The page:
The stamp 30, of course, as is conventional, is affixed to the envelope in the upper right hand corner as one views the front surface 11 and as is shown in FIG. 1 of the drawings.
The improvement resides in the stamp receiving recess 20 which is recessed toward the rear wall 12 a distance slightly greater than the thickness of a conventional stamp.
As shown in the drawings, this recess is formed by depressing the front surface 11 to form a perimeter wall 21 which generally takes a rectangular configuration and is generally sized so as to accommodate conventional sizes of stamps. The perimeter wall 21 is integral with a bottom wall 22 which, as previously mentioned, lies in a plane parallel to the plane of the indicia receiving front surface 11, but disposed beneath that plane a distance equal to or slightly greater than the normal thickness dimension of a conventional stamp 30. It will be noted here that the recess illustrated in the drawings is generally rectangular in plan, but could take other planar configurations if desired.
As will be apparent, if the envelope 10 is passed through sorting rollers of a conventional type well-known to those of ordinary skill in this art and therefore not illustrated, the rollers will pass along the front and rear surfaces 11 and 12 of envelope 10, but will either not come into contact with the stamp 30 which is recessed below the plane of those surfaces or will not come into contact with the edge surfaces thereof. In that way, inadvertent damage or dislodgement of the stamp will be avoided.
While a full and complete description of the invention has been set forth in accordance with the dictates of the Patent Statutes, it will be understood that modifications can be resorted to without departing from the spirit hereof or the scope of the appended claims.
Thus, it should be noted that the envelope illustrated in the drawings represents a conventional "letter size" or No. 10 envelope. However, the inventive concept disclosed and claimed herein would have applicability to any size envelope.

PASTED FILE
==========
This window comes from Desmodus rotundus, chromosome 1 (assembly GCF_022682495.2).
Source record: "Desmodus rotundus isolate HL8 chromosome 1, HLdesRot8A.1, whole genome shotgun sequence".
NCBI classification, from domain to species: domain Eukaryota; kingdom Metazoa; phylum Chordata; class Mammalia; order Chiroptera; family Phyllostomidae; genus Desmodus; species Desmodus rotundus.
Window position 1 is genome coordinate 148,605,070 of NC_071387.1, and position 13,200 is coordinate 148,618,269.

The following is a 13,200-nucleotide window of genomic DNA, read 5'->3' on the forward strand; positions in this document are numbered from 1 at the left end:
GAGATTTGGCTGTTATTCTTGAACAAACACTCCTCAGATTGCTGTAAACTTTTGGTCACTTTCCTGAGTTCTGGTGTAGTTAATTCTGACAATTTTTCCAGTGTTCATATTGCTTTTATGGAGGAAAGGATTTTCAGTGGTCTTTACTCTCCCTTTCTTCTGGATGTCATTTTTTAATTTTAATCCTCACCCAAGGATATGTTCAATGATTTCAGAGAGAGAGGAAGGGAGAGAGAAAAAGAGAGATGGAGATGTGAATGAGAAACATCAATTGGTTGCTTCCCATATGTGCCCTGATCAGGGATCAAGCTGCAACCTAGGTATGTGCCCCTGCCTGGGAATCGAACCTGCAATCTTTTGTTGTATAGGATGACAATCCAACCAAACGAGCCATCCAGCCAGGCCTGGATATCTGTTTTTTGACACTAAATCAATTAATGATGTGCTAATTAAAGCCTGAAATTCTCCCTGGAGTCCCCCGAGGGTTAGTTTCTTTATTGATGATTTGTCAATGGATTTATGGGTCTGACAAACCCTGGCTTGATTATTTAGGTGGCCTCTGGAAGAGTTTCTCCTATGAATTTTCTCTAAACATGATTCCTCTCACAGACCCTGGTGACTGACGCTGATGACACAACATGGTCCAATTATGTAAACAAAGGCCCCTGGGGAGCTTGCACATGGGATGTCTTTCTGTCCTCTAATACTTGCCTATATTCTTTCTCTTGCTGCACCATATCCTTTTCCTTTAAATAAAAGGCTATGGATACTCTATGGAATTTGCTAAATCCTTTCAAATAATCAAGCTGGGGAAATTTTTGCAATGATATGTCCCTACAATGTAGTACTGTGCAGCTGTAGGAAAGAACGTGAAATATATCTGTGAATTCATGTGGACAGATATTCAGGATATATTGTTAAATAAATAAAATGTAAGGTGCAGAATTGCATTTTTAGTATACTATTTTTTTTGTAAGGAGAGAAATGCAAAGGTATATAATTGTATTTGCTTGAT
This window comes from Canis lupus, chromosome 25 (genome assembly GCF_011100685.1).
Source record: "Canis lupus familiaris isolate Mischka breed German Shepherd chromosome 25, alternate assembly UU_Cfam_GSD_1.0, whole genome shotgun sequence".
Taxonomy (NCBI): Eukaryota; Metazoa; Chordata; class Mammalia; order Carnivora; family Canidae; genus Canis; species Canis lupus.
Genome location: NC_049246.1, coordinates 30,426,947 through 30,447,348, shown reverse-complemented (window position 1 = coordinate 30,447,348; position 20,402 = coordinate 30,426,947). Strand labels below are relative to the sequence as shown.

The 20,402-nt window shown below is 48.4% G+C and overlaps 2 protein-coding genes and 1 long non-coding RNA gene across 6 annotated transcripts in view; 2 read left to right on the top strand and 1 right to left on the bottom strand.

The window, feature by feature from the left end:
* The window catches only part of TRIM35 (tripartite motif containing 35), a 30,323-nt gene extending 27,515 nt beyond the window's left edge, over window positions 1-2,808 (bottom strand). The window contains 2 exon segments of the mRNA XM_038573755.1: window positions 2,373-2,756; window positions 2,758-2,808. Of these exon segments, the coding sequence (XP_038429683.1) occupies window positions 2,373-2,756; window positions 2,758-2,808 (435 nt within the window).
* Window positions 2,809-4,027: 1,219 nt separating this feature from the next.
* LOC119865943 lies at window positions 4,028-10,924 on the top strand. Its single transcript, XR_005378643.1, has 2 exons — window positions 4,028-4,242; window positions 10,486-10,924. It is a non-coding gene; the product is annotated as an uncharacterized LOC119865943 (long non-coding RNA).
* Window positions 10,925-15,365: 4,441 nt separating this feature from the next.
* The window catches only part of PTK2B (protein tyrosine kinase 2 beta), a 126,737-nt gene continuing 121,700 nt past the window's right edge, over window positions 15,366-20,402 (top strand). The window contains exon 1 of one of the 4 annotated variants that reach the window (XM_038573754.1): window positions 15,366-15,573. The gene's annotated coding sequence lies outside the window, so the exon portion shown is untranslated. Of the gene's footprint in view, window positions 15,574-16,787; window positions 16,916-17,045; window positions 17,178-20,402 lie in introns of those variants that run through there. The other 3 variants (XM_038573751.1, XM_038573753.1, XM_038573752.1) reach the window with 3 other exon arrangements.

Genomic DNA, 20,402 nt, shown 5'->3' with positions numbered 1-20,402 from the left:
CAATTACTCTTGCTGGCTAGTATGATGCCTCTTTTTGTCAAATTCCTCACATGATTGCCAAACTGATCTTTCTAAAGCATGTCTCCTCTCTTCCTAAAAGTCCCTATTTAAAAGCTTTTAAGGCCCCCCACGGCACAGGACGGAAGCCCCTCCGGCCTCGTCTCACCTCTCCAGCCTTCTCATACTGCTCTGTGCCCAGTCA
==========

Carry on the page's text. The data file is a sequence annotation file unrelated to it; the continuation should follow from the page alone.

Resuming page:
Furthermore, the size of the stamp receiving indentation or depression has not been specified, although it would preferably be large enough to accommodate the largest of the most commonly used stamps. It could also be dimensioned, mostly for larger size envelopes, to accommodate postage meter tapes. Therefore, reference to "stamp receiving" herein is intended to include postage meter tapes or any other similar articles.
|Cited Patent||Filing date||Publication date||Applicant||Title|
|US1171323 *||Feb 17, 1915||Feb 8, 1916||Nicholas Gentile||Safety-envelop.|
|US1343075 *||Jun 23, 1919||Jun 8, 1920||Benedict Charles L||Envelop|
|US1897602 *||Jun 26, 1931||Feb 14, 1933||Andrew Bayer||Envelope|
|Citing Patent||Filing date||Publication date||Applicant||Title|
|US6623229||Mar 1, 2000||Sep 23, 2003||Pitney Bowes Inc.||Envelope that is conducive to printing a facing identification mark with an information based indicia|
|US7077307||Apr 17, 2003||Jul 18, 2006||Pitney Bowes Inc.||Envelope that is conducive to printing a facing identification mark with an information based indicia|
|US20030192944 *||Apr 17, 2003||Oct 16, 2003||Sansone Ronald P.||Envelope that is conducive to printing a facing identification mark with an information based indicia|
|US20090198589 *||Feb 1, 2008||Aug 6, 2009||Castineiras George A||Seeded carrier and customized fundraising items including the same|
|DE4244598A1 *||Dec 31, 1992||Feb 10, 1994||Hubert K Block||Ornamental mailing cover for letter - incorporates decorated sheet of paper with cut=out which may accommodate postage stamp|
|Jun 24, 1993||FPAY||Fee payment|
Year of fee payment: 4
|Feb 13, 1998||REMI||Maintenance fee reminder mailed|
|Apr 26, 1998||LAPS||Lapse for failure to pay maintenance fees|
|Jul 7, 1998||FP||Expired due to failure to pay maintenance fee|
Effective date: 19980429